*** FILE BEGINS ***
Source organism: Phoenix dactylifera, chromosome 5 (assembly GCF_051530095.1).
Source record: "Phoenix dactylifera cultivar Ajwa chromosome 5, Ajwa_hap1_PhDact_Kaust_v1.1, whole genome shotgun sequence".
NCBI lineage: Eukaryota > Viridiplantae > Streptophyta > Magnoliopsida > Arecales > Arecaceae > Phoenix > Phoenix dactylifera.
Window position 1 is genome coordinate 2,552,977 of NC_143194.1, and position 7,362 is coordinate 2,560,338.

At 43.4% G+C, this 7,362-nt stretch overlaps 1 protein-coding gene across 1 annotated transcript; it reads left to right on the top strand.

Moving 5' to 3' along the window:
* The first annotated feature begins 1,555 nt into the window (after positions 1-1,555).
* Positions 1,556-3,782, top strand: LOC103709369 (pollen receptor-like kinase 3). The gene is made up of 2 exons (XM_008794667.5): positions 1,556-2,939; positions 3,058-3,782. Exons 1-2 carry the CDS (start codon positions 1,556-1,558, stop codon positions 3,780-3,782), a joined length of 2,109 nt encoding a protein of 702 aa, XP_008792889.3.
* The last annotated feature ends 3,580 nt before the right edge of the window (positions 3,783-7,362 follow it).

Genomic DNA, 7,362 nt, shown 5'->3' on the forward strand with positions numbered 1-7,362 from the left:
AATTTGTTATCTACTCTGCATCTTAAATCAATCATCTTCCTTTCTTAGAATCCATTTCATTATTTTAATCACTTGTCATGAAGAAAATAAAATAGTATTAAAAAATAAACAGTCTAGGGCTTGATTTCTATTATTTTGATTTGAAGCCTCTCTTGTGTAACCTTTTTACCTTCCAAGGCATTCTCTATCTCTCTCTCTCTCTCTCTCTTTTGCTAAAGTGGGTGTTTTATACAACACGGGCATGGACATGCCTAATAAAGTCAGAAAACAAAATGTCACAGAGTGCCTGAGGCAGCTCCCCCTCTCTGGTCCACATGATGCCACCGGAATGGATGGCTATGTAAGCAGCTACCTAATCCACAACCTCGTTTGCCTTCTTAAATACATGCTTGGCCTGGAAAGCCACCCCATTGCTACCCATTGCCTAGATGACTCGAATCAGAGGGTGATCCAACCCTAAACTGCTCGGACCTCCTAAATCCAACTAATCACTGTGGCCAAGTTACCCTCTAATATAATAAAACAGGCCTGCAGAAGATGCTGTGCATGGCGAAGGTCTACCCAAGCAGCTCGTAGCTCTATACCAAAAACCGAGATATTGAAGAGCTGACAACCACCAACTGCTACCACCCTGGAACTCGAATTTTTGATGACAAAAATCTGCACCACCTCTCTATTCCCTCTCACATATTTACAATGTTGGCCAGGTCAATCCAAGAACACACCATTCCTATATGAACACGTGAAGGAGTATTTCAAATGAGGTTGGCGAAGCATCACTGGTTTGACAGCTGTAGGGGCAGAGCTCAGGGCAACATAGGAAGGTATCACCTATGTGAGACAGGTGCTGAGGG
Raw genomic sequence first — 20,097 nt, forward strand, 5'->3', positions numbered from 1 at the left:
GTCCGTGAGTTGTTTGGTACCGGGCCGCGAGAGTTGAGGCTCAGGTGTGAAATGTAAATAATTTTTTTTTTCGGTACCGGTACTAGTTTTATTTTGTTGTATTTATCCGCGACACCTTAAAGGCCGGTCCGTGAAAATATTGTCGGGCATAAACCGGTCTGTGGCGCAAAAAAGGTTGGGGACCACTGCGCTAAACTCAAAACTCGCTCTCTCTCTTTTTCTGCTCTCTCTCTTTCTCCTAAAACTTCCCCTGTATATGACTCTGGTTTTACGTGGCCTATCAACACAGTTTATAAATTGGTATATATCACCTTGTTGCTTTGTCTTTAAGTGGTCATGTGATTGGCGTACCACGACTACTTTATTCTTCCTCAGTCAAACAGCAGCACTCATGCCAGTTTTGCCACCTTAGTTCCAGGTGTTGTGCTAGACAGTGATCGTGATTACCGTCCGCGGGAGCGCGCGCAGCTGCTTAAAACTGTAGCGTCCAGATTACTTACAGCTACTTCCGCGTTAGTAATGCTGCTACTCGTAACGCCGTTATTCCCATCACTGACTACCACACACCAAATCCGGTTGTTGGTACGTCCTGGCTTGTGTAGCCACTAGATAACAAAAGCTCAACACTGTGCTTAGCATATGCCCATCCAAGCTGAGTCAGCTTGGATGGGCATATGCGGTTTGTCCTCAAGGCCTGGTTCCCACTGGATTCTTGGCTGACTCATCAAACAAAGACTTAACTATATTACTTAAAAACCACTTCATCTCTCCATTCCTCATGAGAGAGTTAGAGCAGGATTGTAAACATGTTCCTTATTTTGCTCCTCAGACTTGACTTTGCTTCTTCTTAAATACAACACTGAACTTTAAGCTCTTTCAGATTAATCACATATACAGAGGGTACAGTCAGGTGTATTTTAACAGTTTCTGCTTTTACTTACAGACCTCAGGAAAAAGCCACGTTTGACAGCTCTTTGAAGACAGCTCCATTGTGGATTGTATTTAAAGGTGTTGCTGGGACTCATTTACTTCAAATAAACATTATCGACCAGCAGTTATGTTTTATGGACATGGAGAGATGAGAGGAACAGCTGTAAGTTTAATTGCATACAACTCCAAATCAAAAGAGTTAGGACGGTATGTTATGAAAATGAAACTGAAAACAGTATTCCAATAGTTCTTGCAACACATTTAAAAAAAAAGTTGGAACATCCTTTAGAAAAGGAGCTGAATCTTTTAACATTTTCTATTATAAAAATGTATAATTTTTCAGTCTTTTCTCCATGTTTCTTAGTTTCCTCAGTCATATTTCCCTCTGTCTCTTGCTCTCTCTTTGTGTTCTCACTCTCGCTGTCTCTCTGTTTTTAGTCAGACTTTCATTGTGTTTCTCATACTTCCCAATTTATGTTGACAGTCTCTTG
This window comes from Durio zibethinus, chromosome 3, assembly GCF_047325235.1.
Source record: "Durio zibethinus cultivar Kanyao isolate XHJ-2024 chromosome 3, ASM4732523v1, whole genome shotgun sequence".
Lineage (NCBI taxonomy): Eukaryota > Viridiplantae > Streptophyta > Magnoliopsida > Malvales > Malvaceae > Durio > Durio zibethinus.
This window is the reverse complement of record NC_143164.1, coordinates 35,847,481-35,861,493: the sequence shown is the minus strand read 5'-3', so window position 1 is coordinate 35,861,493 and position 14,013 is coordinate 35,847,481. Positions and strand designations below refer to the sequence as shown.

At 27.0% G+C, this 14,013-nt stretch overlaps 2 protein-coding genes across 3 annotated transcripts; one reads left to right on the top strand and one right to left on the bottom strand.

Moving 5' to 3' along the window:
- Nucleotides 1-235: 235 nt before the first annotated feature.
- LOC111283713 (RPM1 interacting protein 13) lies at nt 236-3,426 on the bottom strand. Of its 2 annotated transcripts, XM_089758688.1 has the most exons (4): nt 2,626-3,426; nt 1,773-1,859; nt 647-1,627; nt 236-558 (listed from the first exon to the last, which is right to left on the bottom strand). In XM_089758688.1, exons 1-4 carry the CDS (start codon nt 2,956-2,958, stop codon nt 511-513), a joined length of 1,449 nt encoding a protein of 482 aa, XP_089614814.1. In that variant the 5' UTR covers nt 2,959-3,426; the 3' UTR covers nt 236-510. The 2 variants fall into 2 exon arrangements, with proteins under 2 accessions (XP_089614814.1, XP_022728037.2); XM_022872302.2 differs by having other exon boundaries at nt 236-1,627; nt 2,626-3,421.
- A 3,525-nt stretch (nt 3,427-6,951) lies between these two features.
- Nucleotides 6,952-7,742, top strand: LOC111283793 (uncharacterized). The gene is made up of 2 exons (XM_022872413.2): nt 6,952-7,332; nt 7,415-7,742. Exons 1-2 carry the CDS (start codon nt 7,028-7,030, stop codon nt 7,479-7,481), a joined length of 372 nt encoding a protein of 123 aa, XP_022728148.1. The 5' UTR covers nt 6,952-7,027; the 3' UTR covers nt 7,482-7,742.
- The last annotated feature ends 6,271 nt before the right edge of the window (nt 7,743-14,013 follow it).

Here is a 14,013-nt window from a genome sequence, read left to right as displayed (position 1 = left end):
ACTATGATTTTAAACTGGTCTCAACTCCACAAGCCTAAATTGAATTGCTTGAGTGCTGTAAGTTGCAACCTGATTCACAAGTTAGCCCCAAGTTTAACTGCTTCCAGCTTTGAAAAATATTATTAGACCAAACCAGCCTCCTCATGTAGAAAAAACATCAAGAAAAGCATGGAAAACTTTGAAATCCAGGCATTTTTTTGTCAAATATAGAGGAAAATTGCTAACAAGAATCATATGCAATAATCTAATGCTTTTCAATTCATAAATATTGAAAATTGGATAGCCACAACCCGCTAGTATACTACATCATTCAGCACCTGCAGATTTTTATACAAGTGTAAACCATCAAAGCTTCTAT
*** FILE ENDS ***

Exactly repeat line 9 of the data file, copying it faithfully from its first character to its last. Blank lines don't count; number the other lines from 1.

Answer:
* The last annotated feature ends 3,580 nt before the right edge of the window (positions 3,783-7,362 follow it).